Dealing with Aggressive Thoughts

Affecting both boys and girls with OCD, unwanted violent images and thoughts are a particularly troubling and common adolescent symptom. For parents, this OCD symptom can produce enormous worry because of fears that the teenager may act on his aggressive thoughts and harm another person or himself. In the vast majority of cases, this fear is unwarranted. The youngster's imagined scenes, in which he inflicts harm through his deeds or thoughts, are no more “real” than any other type of OCD obsession.

Because obsessions involving violence and aggression are so common in teens with OCD, it's important for you as a parent to be prepared for their likely appearance in your teenager, if they aren't present already.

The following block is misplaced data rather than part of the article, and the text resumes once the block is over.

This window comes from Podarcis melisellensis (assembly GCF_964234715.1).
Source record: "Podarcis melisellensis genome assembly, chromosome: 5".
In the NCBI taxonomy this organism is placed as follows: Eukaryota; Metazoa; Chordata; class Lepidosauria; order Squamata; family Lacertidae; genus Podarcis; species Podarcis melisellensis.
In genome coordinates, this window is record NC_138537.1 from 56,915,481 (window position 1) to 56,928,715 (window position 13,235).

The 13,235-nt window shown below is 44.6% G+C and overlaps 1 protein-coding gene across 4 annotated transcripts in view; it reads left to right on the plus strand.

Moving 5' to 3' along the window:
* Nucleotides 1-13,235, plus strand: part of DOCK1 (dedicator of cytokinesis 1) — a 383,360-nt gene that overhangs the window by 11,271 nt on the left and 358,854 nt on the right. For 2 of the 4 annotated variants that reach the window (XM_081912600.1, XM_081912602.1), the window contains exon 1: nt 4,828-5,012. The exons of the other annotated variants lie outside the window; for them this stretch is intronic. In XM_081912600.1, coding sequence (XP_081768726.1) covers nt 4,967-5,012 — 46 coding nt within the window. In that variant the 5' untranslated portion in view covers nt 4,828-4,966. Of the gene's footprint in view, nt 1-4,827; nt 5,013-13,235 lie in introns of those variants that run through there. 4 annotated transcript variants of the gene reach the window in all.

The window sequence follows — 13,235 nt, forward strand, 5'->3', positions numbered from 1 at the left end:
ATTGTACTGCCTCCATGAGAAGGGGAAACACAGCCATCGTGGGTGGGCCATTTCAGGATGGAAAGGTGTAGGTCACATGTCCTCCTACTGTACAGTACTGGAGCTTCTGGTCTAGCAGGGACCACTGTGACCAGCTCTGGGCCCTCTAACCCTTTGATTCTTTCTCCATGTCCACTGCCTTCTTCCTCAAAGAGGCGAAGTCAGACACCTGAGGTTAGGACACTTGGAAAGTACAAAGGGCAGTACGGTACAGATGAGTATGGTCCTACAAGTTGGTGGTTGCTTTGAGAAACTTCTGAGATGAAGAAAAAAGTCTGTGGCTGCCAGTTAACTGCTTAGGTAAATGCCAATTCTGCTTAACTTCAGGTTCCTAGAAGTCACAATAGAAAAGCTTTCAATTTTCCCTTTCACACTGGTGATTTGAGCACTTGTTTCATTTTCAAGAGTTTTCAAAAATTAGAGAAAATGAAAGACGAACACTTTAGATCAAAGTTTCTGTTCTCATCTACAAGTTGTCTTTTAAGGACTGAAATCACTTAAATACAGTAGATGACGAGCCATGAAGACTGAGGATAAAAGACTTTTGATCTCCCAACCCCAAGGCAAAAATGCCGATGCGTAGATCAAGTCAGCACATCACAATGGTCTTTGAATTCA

One fourteen-year-old boy says: “I'm mad at my little brother for messing up my room. Then I see him getting hit by a car. When a car hits him, it will be my fault. I'm afraid I'm going to kill my little brother.”

A violent thought of this variety brings a great deal of fear and shame to the teenager that experiences it, especially as the thought is replayed over and over in his mind in the course of a day, or longer. His shame can then get in his way when he tries to carry out an OCD exposure exercise focused on the recurring “bad thought.” Before he can begin, he may have to allow himself to sink into his feelings of shame, letting it “take over his mind,” so the obsession gets neutralized or, put another way, until he becomes bored with it.

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